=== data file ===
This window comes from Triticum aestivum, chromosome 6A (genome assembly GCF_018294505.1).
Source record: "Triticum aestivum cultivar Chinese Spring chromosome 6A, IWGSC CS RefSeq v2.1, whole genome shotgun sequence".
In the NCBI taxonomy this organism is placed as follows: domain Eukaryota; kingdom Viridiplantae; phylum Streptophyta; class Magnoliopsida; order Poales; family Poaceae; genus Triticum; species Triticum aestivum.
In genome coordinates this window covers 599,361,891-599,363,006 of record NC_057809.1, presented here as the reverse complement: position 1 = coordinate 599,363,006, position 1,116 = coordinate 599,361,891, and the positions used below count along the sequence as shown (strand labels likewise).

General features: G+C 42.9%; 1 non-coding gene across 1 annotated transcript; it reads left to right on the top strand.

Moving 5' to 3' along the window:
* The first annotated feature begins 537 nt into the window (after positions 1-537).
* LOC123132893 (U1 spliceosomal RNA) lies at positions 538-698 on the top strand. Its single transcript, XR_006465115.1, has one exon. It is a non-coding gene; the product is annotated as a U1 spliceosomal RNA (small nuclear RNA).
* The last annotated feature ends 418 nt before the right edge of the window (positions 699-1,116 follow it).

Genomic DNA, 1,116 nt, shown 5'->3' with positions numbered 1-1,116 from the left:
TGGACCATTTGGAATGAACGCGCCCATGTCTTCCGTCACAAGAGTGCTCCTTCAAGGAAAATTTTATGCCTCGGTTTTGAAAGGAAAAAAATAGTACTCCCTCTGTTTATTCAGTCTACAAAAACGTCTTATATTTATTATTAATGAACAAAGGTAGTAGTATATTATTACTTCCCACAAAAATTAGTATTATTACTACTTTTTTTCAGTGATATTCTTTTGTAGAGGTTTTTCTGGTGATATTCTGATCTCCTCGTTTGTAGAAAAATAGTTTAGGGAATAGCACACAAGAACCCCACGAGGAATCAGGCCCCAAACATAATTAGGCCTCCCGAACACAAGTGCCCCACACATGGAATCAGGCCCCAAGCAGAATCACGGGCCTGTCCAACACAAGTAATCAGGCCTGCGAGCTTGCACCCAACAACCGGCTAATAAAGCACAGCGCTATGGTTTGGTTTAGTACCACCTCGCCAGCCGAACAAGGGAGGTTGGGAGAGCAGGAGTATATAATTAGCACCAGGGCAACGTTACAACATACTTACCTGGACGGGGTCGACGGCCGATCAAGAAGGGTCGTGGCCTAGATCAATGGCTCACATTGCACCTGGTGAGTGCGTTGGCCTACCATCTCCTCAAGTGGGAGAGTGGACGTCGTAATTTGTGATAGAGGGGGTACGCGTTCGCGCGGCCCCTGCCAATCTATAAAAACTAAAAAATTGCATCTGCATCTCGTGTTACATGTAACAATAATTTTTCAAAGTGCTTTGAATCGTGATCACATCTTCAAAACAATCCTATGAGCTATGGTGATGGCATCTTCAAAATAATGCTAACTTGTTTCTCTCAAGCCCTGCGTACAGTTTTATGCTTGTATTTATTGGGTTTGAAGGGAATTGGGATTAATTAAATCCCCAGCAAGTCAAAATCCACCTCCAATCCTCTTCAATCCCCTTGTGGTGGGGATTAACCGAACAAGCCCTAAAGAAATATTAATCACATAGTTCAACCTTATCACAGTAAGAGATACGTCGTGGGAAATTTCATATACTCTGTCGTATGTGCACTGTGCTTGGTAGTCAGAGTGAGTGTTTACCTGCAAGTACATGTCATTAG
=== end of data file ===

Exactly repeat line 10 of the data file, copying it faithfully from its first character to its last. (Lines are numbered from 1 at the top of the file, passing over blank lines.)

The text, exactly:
Genomic DNA, 1,116 nt, shown 5'->3' with positions numbered 1-1,116 from the left: